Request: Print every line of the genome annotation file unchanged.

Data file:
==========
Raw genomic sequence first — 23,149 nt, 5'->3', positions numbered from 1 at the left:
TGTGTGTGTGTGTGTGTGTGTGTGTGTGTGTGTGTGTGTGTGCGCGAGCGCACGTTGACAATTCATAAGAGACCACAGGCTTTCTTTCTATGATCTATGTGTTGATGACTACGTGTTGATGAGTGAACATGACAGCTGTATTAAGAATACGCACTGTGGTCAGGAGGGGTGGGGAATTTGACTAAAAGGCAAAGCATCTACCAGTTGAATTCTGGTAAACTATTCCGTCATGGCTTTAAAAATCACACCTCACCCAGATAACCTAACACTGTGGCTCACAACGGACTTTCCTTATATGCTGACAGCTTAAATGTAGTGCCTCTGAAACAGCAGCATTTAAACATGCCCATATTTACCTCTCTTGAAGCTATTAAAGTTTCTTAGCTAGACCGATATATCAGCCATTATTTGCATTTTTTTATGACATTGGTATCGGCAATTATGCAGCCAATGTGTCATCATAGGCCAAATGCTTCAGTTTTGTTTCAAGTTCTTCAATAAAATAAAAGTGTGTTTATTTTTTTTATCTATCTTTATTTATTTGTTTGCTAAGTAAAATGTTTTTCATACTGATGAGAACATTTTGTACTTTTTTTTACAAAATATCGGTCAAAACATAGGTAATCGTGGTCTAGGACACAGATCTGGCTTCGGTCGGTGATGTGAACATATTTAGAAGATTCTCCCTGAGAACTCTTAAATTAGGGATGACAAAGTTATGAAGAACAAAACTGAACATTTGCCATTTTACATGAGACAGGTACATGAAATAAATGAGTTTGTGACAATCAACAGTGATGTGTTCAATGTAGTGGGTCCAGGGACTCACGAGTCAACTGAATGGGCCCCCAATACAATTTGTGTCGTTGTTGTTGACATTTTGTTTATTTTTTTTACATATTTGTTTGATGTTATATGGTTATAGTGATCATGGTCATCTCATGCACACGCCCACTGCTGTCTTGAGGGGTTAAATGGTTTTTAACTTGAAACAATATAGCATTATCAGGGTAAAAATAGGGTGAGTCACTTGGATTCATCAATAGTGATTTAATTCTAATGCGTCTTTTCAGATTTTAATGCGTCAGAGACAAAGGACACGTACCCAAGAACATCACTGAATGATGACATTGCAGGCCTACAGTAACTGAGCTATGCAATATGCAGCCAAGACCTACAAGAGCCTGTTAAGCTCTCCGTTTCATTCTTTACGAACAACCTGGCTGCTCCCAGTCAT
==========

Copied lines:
Raw genomic sequence first — 23,149 nt, 5'->3', positions numbered from 1 at the left:
TGTGTGTGTGTGTGTGTGTGTGTGTGTGTGTGTGTGTGTGTGCGCGAGCGCACGTTGACAATTCATAAGAGACCACAGGCTTTCTTTCTATGATCTATGTGTTGATGACTACGTGTTGATGAGTGAACATGACAGCTGTATTAAGAATACGCACTGTGGTCAGGAGGGGTGGGGAATTTGACTAAAAGGCAAAGCATCTACCAGTTGAATTCTGGTAAACTATTCCGTCATGGCTTTAAAAATCACACCTCACCCAGATAACCTAACACTGTGGCTCACAACGGACTTTCCTTATATGCTGACAGCTTAAATGTAGTGCCTCTGAAACAGCAGCATTTAAACATGCCCATATTTACCTCTCTTGAAGCTATTAAAGTTTCTTAGCTAGACCGATATATCAGCCATTATTTGCATTTTTTTATGACATTGGTATCGGCAATTATGCAGCCAATGTGTCATCATAGGCCAAATGCTTCAGTTTTGTTTCAAGTTCTTCAATAAAATAAAAGTGTGTTTATTTTTTTTATCTATCTTTATTTATTTGTTTGCTAAGTAAAATGTTTTTCATACTGATGAGAACATTTTGTACTTTTTTTTACAAAATATCGGTCAAAACATAGGTAATCGTGGTCTAGGACACAGATCTGGCTTCGGTCGGTGATGTGAACATATTTAGAAGATTCTCCCTGAGAACTCTTAAATTAGGGATGACAAAGTTATGAAGAACAAAACTGAACATTTGCCATTTTACATGAGACAGGTACATGAAATAAATGAGTTTGTGACAATCAACAGTGATGTGTTCAATGTAGTGGGTCCAGGGACTCACGAGTCAACTGAATGGGCCCCCAATACAATTTGTGTCGTTGTTGTTGACATTTTGTTTATTTTTTTTACATATTTGTTTGATGTTATATGGTTATAGTGATCATGGTCATCTCATGCACACGCCCACTGCTGTCTTGAGGGGTTAAATGGTTTTTAACTTGAAACAATATAGCATTATCAGGGTAAAAATAGGGTGAGTCACTTGGATTCATCAATAGTGATTTAATTCTAATGCGTCTTTTCAGATTTTAATGCGTCAGAGACAAAGGACACGTACCCAAGAACATCACTGAATGATGACATTGCAGGCCTACAGTAACTGAGCTATGCAATATGCAGCCAAGACCTACAAGAGCCTGTTAAGCTCTCCGTTTCATTCTTTACGAACAACCTGGCTGCTCCCAGTCAT